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I only got away from our booth for just a few minutes late in the day. I managed to get a few shots.
The tobacco stick mill was back and powered by a recently purchased Farmall H and the mill owner's father's Farmall A.



My JD 40S







Pre-revoluntionary War Encampment

Apple Cider Place and Cider Presses


 

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Thanks Jim for sharing that. I spied that John Deere
40 right of. One like Henry bought new years ago.
 

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bettyp said:
Thanks Jim for sharing that. I spied that John Deere
40 right of. One like Henry bought new years ago.
Good eye Betty. I remember yall's JD too. :D
 

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Looks like you all had some nice tractors at the show and I like the bootlegger at the end of the tobacco display. I'd also like to see that stick mill work. Just had a thought did you all sharpen your sticks or leave them flat on the end?
 

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gordon1121 said:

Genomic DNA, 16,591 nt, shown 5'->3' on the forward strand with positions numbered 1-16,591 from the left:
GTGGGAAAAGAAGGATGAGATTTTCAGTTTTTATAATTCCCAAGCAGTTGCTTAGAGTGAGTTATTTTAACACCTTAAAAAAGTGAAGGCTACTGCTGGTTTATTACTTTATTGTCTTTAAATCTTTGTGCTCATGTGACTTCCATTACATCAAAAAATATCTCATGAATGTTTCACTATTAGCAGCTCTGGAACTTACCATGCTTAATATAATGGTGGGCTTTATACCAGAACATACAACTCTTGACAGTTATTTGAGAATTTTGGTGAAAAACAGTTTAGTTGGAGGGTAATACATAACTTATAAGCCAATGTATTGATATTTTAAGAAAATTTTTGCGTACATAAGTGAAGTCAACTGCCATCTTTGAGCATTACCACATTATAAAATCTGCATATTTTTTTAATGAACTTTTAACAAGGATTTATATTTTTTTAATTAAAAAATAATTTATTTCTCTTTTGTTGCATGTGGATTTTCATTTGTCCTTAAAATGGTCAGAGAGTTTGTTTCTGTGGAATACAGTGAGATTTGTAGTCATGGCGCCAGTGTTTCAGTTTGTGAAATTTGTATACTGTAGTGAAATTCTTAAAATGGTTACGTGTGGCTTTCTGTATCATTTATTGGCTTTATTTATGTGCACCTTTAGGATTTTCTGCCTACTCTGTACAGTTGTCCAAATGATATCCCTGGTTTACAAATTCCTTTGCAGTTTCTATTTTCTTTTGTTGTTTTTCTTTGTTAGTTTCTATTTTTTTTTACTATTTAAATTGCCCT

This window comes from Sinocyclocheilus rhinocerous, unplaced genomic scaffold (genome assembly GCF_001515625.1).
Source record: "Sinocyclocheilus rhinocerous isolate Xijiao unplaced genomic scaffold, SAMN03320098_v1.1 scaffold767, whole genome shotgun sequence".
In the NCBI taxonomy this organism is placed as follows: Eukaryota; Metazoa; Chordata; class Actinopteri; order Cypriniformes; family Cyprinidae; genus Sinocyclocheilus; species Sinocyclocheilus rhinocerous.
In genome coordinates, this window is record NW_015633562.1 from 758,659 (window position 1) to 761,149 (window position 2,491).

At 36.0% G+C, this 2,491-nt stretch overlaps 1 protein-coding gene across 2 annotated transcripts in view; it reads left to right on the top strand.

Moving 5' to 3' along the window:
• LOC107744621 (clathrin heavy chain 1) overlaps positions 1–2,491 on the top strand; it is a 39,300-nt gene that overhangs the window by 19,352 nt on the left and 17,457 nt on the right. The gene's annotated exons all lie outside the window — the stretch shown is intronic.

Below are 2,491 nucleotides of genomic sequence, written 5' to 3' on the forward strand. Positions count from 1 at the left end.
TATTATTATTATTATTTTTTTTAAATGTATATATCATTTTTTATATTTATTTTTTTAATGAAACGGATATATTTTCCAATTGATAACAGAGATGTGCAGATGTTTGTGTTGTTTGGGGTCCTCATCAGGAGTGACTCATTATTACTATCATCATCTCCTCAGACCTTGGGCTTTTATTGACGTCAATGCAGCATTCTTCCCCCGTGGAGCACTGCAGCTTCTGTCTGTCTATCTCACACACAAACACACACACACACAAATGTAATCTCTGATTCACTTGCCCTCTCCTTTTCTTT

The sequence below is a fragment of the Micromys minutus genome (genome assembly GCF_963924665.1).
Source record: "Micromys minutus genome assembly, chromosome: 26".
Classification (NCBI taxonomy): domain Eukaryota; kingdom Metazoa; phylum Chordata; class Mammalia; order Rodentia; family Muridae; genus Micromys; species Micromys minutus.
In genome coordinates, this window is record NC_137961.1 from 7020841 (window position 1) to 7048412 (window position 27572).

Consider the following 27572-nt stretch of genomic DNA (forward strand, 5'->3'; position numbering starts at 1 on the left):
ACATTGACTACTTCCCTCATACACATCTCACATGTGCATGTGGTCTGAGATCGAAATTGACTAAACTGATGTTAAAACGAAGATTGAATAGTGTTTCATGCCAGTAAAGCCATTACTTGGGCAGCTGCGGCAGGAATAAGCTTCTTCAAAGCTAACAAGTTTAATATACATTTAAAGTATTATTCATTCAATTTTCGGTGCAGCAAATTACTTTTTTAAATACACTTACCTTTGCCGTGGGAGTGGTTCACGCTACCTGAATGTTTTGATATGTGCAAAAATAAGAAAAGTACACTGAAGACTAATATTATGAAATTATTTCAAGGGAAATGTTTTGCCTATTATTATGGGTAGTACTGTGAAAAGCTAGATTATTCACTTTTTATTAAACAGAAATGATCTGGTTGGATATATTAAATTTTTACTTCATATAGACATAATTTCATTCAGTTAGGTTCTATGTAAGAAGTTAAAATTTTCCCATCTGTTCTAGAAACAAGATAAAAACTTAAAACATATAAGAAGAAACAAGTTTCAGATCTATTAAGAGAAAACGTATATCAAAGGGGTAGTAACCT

Looks like you all had some nice tractors at the show and I like the bootlegger at the end of the tobacco display. I'd also like to see that stick mill work. Just had a thought did you all sharpen your sticks or leave them flat on the end?
Sticks for flue-cured baccer were flat on the ends. The stick of cured leaves on the stringing buck or horse are held on with tobacco twine. There were usually 28 to 32 hands on a stick. There is a row of hands on each side of the stick. The string is tied to the end farthest from the person stringing. Hands generally of 3 leaves are passed to the stringer by "handers". The butt ends of the leaves need to be straight. String is wrapped around a hand and the next hand is put on the other side of the stick until the stick is filled. A good stringer with 2 good handers could do a stick a minute.
 
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